It was a convent without walls in which Sr. Maura Clarke and Sr. Ita Ford lived. They were two sisters of Maryknoll, better known as the “Maryknoll Sisters of St. Dominic”, who, from the beginning to the end of their religious life, immersed themselves in missionary life, alongside the poorest, to the point of martyrdom. Just over forty years have passed since their brutal assassination on December 2, 1980; since then, their witness has gone far beyond the borders of El Salvador, the place where the two missionaries worked in the last months of their lives. Many people, even Pope Francis, have remembered the anniversary of the massacre. Also killed on December 2 were Sr. Dorothy Kasel, Sr. Ursuline, and the lay missionary Jean Donovan.
It was Bishop Oscar Romero, then Archbishop of San Salvador, who called Sr. Ita Ford to his diocese, soon to be joined by Sr. Maura Clarke. They arrived in El Salvador in March and August 1980. The situation in El Salvador was anything but peaceful: between the manipulated elections and the incessant coups d’état, the political context was very unstable. The persecution, torture, kidnapping and murder of political opponents, especially of poor innocent people, continued unabated. It was precisely to support the latter that the four missionaries, who were later killed, arrived in this difficult country. In particular, Sr. Ita, and later Sr. Maura, arrived shortly after the deposing of President Carlo Humberto Romero (1979) and the rise of a military junta, with a new coup d’état.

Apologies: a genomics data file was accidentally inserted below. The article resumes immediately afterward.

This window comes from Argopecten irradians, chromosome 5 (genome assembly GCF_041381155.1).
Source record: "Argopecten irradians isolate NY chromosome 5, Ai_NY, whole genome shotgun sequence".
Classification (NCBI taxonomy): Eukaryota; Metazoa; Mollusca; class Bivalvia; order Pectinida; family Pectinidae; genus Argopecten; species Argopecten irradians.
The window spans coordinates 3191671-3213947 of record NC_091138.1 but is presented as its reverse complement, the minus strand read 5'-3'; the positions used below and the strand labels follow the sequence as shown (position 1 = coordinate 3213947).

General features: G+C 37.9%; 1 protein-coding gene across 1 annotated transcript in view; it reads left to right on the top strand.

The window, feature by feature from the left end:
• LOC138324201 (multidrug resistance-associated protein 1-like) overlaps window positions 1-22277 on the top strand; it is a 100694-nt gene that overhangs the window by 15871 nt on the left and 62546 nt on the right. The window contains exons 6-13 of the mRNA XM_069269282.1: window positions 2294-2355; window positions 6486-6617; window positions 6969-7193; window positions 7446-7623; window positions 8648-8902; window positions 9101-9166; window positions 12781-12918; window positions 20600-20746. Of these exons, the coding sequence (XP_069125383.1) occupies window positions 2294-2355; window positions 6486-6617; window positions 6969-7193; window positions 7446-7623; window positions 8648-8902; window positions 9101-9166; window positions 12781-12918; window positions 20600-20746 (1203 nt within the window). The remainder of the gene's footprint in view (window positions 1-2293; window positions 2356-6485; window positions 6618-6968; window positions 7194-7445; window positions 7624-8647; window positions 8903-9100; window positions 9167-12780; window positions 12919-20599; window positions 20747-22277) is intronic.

Even today, what happened on December 2 is not very clear. What is certain is that Jean Donovan and Sr. Dorothy Kasel went to the airport of San Salvador to await the arrival of the two Maryknoll Sisters, returning from Nicaragua for a regional assembly of the congregation. Shortly after 9 p.m. the van carrying the four missionaries returned to their respective missions. At about 10:00 pm, as some local farmers testified, the van was passing through a rather isolated area and it was there that soldiers of the Salvadoran National Guard, rebels of the regime, intercepted the van and stopped it. The four missionaries were raped, then stabbed to death and thrown into a pit near the road. The bodies were found the next morning.